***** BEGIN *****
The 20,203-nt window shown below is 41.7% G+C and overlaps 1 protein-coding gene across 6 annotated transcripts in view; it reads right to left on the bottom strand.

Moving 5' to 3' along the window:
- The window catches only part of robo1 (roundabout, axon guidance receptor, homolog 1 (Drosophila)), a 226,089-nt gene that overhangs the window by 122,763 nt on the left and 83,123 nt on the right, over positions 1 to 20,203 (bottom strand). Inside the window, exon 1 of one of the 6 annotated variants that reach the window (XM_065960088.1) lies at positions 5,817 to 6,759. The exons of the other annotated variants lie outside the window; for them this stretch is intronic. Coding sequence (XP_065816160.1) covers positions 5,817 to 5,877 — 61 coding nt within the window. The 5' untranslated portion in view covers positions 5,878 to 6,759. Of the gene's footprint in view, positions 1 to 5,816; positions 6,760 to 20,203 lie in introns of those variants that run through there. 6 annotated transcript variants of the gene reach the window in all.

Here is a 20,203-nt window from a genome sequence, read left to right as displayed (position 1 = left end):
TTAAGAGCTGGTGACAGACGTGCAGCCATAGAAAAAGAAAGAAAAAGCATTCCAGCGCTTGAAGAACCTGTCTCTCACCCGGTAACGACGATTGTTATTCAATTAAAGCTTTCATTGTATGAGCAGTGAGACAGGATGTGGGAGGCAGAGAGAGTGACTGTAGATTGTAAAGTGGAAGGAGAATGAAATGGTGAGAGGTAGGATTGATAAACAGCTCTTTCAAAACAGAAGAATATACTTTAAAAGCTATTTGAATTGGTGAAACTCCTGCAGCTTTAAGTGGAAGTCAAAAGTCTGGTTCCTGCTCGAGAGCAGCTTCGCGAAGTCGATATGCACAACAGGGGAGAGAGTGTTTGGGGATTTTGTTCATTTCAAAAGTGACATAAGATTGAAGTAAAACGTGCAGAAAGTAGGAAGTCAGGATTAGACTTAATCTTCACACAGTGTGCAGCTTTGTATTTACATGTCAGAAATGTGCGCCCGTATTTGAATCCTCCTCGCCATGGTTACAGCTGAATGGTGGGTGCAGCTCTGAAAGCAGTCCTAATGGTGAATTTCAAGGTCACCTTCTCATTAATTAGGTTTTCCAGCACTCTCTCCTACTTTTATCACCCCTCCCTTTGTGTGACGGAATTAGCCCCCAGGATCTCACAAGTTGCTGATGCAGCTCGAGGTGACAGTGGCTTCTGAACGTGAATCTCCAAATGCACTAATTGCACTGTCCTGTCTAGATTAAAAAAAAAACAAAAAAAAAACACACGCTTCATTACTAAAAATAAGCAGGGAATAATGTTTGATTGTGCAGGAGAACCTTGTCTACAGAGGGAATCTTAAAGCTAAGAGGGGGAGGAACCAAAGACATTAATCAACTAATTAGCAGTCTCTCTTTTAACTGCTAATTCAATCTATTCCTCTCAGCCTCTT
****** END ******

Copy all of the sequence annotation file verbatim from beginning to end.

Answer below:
The 20,203-nt window shown below is 41.7% G+C and overlaps 1 protein-coding gene across 6 annotated transcripts in view; it reads right to left on the bottom strand.

Moving 5' to 3' along the window:
- The window catches only part of robo1 (roundabout, axon guidance receptor, homolog 1 (Drosophila)), a 226,089-nt gene that overhangs the window by 122,763 nt on the left and 83,123 nt on the right, over positions 1 to 20,203 (bottom strand). Inside the window, exon 1 of one of the 6 annotated variants that reach the window (XM_065960088.1) lies at positions 5,817 to 6,759. The exons of the other annotated variants lie outside the window; for them this stretch is intronic. Coding sequence (XP_065816160.1) covers positions 5,817 to 5,877 — 61 coding nt within the window. The 5' untranslated portion in view covers positions 5,878 to 6,759. Of the gene's footprint in view, positions 1 to 5,816; positions 6,760 to 20,203 lie in introns of those variants that run through there. 6 annotated transcript variants of the gene reach the window in all.

Here is a 20,203-nt window from a genome sequence, read left to right as displayed (position 1 = left end):
TTAAGAGCTGGTGACAGACGTGCAGCCATAGAAAAAGAAAGAAAAAGCATTCCAGCGCTTGAAGAACCTGTCTCTCACCCGGTAACGACGATTGTTATTCAATTAAAGCTTTCATTGTATGAGCAGTGAGACAGGATGTGGGAGGCAGAGAGAGTGACTGTAGATTGTAAAGTGGAAGGAGAATGAAATGGTGAGAGGTAGGATTGATAAACAGCTCTTTCAAAACAGAAGAATATACTTTAAAAGCTATTTGAATTGGTGAAACTCCTGCAGCTTTAAGTGGAAGTCAAAAGTCTGGTTCCTGCTCGAGAGCAGCTTCGCGAAGTCGATATGCACAACAGGGGAGAGAGTGTTTGGGGATTTTGTTCATTTCAAAAGTGACATAAGATTGAAGTAAAACGTGCAGAAAGTAGGAAGTCAGGATTAGACTTAATCTTCACACAGTGTGCAGCTTTGTATTTACATGTCAGAAATGTGCGCCCGTATTTGAATCCTCCTCGCCATGGTTACAGCTGAATGGTGGGTGCAGCTCTGAAAGCAGTCCTAATGGTGAATTTCAAGGTCACCTTCTCATTAATTAGGTTTTCCAGCACTCTCTCCTACTTTTATCACCCCTCCCTTTGTGTGACGGAATTAGCCCCCAGGATCTCACAAGTTGCTGATGCAGCTCGAGGTGACAGTGGCTTCTGAACGTGAATCTCCAAATGCACTAATTGCACTGTCCTGTCTAGATTAAAAAAAAAACAAAAAAAAAACACACGCTTCATTACTAAAAATAAGCAGGGAATAATGTTTGATTGTGCAGGAGAACCTTGTCTACAGAGGGAATCTTAAAGCTAAGAGGGGGAGGAACCAAAGACATTAATCAACTAATTAGCAGTCTCTCTTTTAACTGCTAATTCAATCTATTCCTCTCAGCCTCTT